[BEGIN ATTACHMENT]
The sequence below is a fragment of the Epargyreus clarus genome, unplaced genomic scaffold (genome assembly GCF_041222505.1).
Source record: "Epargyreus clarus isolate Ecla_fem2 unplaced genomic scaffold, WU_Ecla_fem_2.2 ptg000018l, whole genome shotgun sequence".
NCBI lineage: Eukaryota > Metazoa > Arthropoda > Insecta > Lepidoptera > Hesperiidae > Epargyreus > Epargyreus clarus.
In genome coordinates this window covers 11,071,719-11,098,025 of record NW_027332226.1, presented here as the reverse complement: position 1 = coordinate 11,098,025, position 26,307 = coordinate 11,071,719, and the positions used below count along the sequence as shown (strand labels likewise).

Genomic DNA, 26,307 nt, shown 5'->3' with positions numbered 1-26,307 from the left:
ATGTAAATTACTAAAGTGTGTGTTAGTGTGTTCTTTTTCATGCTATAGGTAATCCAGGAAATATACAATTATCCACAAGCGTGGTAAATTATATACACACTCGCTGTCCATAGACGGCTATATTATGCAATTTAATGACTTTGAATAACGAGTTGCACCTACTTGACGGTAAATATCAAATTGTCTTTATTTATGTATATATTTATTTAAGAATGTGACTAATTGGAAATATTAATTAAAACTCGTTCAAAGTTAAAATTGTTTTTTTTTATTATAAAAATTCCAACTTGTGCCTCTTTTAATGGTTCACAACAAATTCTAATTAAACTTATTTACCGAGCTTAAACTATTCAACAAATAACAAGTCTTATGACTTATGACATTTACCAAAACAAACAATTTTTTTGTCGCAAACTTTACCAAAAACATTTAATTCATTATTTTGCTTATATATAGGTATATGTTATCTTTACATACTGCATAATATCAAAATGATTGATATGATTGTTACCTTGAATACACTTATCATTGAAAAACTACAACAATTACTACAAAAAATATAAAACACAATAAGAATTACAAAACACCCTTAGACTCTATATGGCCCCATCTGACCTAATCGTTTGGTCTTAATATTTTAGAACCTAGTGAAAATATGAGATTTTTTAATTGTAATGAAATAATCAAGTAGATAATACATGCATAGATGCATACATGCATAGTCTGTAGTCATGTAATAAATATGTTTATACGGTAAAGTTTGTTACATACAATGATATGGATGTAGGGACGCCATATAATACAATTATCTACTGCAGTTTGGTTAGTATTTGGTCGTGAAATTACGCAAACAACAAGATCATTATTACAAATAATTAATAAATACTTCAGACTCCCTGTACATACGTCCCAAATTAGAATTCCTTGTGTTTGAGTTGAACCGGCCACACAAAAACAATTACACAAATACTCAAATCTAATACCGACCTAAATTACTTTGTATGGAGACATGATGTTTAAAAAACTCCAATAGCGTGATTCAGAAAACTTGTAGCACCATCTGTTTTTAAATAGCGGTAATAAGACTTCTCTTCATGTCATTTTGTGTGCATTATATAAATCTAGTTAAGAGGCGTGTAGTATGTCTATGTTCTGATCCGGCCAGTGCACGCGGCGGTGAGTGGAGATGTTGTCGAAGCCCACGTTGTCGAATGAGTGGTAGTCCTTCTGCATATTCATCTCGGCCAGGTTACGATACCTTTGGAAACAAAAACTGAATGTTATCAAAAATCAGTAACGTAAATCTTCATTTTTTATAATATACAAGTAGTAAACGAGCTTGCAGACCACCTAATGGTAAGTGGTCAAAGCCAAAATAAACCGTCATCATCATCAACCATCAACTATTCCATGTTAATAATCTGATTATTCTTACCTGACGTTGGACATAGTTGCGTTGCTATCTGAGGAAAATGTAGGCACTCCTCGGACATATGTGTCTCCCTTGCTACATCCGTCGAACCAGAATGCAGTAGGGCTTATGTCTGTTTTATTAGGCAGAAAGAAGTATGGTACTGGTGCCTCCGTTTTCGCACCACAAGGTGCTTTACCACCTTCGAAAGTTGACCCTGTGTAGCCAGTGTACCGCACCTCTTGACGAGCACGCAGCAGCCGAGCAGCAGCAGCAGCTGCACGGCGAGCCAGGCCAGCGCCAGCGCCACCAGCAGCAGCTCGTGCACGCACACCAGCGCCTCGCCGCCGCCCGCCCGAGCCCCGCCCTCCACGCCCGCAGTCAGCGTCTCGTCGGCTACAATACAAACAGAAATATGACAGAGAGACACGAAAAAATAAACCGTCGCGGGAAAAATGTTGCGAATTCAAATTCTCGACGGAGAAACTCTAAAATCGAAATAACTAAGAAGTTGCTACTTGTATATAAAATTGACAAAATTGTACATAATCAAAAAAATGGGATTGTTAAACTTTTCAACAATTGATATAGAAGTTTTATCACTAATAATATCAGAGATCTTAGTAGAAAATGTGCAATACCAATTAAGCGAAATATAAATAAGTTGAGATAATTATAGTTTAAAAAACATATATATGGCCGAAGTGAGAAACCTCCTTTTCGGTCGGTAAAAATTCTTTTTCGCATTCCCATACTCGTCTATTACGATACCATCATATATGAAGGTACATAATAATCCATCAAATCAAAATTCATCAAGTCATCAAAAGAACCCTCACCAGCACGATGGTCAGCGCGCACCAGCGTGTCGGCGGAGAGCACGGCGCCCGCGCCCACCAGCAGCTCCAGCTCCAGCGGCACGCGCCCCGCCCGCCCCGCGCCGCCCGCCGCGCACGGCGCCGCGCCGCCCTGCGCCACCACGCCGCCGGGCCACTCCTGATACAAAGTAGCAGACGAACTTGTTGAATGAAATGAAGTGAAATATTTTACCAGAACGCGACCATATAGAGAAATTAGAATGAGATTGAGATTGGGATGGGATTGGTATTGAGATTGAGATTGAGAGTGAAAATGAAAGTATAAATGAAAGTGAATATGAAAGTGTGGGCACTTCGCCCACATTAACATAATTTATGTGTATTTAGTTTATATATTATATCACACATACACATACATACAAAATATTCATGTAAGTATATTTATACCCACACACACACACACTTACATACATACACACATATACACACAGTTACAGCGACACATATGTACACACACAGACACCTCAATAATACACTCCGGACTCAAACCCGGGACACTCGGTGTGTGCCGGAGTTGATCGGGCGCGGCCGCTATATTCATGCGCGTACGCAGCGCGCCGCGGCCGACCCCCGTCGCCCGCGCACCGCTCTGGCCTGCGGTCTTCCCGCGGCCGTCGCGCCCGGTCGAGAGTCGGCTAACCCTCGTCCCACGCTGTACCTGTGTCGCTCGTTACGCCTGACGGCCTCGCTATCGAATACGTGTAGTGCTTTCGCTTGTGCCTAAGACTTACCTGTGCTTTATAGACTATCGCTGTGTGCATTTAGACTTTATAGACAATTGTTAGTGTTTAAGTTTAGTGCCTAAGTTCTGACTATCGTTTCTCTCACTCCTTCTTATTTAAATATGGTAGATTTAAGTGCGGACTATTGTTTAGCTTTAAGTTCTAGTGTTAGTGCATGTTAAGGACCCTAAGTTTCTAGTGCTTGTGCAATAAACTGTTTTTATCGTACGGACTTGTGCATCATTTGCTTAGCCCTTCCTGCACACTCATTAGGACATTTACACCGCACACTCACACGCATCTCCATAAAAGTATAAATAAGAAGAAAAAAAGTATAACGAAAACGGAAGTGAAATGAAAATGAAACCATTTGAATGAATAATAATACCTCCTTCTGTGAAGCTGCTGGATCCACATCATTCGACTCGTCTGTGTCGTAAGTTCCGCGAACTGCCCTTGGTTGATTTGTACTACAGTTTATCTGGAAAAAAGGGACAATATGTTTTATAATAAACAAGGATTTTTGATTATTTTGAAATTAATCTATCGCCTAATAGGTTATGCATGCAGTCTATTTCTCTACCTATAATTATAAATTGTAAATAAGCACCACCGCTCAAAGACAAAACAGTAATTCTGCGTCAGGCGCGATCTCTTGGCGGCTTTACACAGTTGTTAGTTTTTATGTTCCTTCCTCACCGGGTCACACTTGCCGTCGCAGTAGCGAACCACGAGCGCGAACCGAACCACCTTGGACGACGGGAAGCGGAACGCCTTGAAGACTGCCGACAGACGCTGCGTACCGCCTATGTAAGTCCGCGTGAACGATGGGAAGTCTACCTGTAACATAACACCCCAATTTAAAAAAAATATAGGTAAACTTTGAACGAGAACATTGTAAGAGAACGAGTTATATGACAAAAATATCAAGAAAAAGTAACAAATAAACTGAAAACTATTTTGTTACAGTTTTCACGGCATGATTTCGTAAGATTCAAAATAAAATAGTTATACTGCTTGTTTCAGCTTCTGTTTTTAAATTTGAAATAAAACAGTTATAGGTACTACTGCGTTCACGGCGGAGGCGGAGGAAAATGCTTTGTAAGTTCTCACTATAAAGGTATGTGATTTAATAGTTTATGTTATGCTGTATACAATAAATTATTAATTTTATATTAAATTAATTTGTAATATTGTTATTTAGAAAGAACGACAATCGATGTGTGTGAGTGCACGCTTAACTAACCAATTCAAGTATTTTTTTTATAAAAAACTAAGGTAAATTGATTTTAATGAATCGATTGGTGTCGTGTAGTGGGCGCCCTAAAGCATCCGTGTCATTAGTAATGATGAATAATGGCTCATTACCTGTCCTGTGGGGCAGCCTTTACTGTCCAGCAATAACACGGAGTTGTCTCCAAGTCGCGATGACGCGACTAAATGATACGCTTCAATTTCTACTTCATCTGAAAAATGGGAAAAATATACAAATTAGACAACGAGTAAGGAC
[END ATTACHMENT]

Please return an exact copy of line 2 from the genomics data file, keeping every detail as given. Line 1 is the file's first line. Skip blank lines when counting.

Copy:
Source record: "Epargyreus clarus isolate Ecla_fem2 unplaced genomic scaffold, WU_Ecla_fem_2.2 ptg000018l, whole genome shotgun sequence".